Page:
by Judy Jones, William Wilson
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The first economist, this Adam Smith was an actual person, not some contemporary telejournalist’s pseudonym. His historic book, An Inquiry into the Nature and Causes of the Wealth of Nations (1776), propounded the idea that competition acted as the “invisible hand,” serving to regulate the marketplace.
COMMODITIES: Commodities fall into two categories: goods, which are tangible, and services, which are not. An easy way to remember this distinction: these days, goods are Chinese and services are American; they make textiles; we make lawyers.
CONSUMPTION AND PRODUCTION: Consumption is what happens when you actually use commodities; production is what happens when you make them.
EXTERNALITIES: Effects or consequences felt outside the closed world of production and consumption, things like pollution. Economists keep their own world tidy by labeling these messes “externalities” then banishing them.
MACROECONOMICS VS. MICROECONOMICS: Further evidence of the tendency of economists to see things in pairs.
Here, “macro” is the side of economics that looks at the big picture, at such things as total output, total employment, and so on.
“Micro” looks at the small picture, the way specific resources are used by firms or households or the way income is distributed in response to particular price changes or government policies.
One problem economists don’t like to talk about is the difficulty they have in getting the two views to fit together well enough to have any practical application.
MARKET FAILURE: This is one of a number of terms that economists use to put down the real world. Here’s the way it works:
ECONOMETRICS: Yesterday’s high-level hustle. Econometrics used to mean studies that created models of the economy based on a combination of observation, statistics, and mathematical principles. In the Sixties, however, the term referred to a lucrative mini-industry whose models were formulated by computer and hired out to government and big business to help them predict future trends.
Government, in fact, soon became the biggest investor in econometrics models, spending millions to equip various agencies to come up with their own, usually conflicting, forecasts-this, despite the fact that the resulting predictions tended, throughout the Seventies, to have about the same record for accuracy as astrology. Today, econometrics models are still expensive and still often wrong, but they’re accepted.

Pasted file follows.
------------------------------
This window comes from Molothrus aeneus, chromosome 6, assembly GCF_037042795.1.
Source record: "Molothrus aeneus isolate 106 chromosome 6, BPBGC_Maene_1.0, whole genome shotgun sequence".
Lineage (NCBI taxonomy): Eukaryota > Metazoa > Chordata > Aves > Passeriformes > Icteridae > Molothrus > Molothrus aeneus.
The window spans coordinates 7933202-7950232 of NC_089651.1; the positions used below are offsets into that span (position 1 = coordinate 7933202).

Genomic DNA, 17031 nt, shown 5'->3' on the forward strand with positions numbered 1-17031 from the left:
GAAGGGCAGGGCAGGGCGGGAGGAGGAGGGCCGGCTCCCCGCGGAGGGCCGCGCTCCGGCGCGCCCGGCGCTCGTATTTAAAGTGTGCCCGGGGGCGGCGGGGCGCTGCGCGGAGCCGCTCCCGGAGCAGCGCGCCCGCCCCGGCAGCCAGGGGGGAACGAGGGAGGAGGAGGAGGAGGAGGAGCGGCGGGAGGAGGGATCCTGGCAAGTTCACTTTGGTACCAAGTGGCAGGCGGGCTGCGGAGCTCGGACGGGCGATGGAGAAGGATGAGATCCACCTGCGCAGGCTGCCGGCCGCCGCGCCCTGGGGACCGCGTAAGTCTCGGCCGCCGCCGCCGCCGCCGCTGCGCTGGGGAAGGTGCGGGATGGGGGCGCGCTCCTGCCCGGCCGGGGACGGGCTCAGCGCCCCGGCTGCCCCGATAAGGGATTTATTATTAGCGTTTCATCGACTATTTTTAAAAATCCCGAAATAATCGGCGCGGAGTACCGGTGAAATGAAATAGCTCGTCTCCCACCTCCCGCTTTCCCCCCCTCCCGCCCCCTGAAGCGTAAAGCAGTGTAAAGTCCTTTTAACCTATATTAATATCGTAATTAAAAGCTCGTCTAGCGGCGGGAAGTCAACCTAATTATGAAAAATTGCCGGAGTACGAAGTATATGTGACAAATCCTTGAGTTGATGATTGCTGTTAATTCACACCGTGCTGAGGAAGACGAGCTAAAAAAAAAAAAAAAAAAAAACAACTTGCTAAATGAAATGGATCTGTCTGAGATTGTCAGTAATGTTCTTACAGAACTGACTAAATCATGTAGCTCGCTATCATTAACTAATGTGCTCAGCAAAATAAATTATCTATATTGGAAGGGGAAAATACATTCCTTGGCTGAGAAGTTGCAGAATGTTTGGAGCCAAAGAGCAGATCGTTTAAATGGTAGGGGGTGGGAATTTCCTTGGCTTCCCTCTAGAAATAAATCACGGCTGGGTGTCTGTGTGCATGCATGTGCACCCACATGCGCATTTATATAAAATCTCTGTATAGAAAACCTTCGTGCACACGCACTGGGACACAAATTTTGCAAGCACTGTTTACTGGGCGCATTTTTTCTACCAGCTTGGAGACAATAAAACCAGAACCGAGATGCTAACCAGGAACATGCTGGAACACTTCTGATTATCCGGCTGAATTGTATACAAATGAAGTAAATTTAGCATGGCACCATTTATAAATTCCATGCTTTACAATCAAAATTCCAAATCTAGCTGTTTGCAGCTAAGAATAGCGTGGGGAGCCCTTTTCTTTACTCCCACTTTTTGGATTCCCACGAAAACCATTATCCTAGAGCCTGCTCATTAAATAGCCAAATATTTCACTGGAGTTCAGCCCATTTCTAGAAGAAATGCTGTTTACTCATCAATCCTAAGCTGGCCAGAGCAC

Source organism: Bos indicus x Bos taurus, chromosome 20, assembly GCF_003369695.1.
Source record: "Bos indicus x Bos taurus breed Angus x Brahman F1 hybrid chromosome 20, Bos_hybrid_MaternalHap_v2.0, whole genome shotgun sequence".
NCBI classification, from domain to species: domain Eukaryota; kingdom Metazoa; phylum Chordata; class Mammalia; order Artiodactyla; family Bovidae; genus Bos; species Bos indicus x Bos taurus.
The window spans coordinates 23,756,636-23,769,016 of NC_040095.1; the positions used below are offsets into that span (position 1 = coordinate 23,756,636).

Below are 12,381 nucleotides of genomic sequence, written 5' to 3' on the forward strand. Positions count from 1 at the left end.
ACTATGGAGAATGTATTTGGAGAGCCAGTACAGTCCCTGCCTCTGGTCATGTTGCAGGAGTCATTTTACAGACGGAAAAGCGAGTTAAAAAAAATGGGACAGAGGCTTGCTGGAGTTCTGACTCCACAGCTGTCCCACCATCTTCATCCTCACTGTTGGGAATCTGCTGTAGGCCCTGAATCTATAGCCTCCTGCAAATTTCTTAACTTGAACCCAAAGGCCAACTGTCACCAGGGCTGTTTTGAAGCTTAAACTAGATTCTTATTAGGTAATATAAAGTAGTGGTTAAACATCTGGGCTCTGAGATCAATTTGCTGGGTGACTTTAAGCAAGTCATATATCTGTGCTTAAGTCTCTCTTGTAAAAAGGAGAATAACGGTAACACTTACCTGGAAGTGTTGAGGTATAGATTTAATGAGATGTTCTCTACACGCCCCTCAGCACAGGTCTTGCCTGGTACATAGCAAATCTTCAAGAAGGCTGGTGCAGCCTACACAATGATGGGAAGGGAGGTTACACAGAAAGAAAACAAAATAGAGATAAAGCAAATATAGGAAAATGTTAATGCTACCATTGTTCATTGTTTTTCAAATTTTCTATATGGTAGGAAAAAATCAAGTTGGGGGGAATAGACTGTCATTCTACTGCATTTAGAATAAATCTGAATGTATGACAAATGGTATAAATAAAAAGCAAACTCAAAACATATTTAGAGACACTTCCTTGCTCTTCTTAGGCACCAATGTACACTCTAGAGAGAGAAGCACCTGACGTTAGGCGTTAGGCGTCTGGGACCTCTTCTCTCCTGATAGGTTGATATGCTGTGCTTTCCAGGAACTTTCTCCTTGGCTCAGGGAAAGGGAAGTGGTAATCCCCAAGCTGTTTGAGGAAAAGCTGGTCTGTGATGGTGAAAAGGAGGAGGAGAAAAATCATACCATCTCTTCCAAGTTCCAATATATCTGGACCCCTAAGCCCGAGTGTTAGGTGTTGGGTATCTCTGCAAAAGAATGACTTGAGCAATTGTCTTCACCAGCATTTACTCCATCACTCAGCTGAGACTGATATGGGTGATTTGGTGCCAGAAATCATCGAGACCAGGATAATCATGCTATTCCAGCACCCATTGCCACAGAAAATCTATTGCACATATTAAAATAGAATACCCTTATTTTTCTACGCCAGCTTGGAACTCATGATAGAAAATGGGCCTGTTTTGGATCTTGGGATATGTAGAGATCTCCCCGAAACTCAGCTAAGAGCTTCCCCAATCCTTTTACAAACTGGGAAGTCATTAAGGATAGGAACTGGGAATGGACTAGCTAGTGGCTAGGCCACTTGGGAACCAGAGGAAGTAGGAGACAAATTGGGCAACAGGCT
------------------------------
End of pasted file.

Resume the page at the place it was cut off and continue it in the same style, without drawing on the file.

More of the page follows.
FED: Known in financial circles as the Fed (and not to be confused with the feds), this government body, our central bank, wields enormous control over the nation’s purse strings. In fact, it’s said that the Fed’s chairman is the second most powerful man in Washington. He and his six colleagues, or governors of the Federal Reserve Board, direct the country’s monetary policy. Simply put, they can alter the amount of money (see “Money Supply”) and the cost of money (see “Interest Rates”), and thereby make or break the economy.
When the Fed tightens, interest rates rise and the economy slows down. When the Fed eases, interest rates fall and the economy picks up. Or so it used to be. The balancing act is so difficult, and the Fed so mistrusted, that its actions often have a perverse effect. So much for simplicity. Many swear that the Fed is the root of all economic evil. In his landmark work, A Monetary History of the United States, 1867-1960 (coauthored by Anna J. Schwartz), Milton Friedman placed blame for the Great Depression squarely on the Fed (for tightening too much).
MONEY SUPPLY: This is what the Fed is supposed to control but has a hard time doing. For decades, the Fed, and the people who make a living analyzing what money is doing, monitored the money supply because of the effect it was believed to have on the national economy.
The Fed measures the money supply in three ways, reflecting three different levels of liquidity-or spendability - different types of money have.
By the Fed’s definition, the narrowest measure:
Last time we looked, the M1 was around $1.2 trillion; the M2, $6 trillion; and the M3, $8.8 trillion. The Fed, by daily manipulation, can alter these numbers. If the Fed releases less money into the economy, interest rates rise, corporate America borrows and produces less, workers are laid off, and everyone’s spending is cut back.
When the Fed pumps more money into the economy, the reverse happens. And if it moves too far in one direction or another, the Fed can create a depression (the result of too much tightening) or hyperinflation (the result of too much easing).
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These are some insights regarding economics extracted from this book. Further more about other topics is yet to come.
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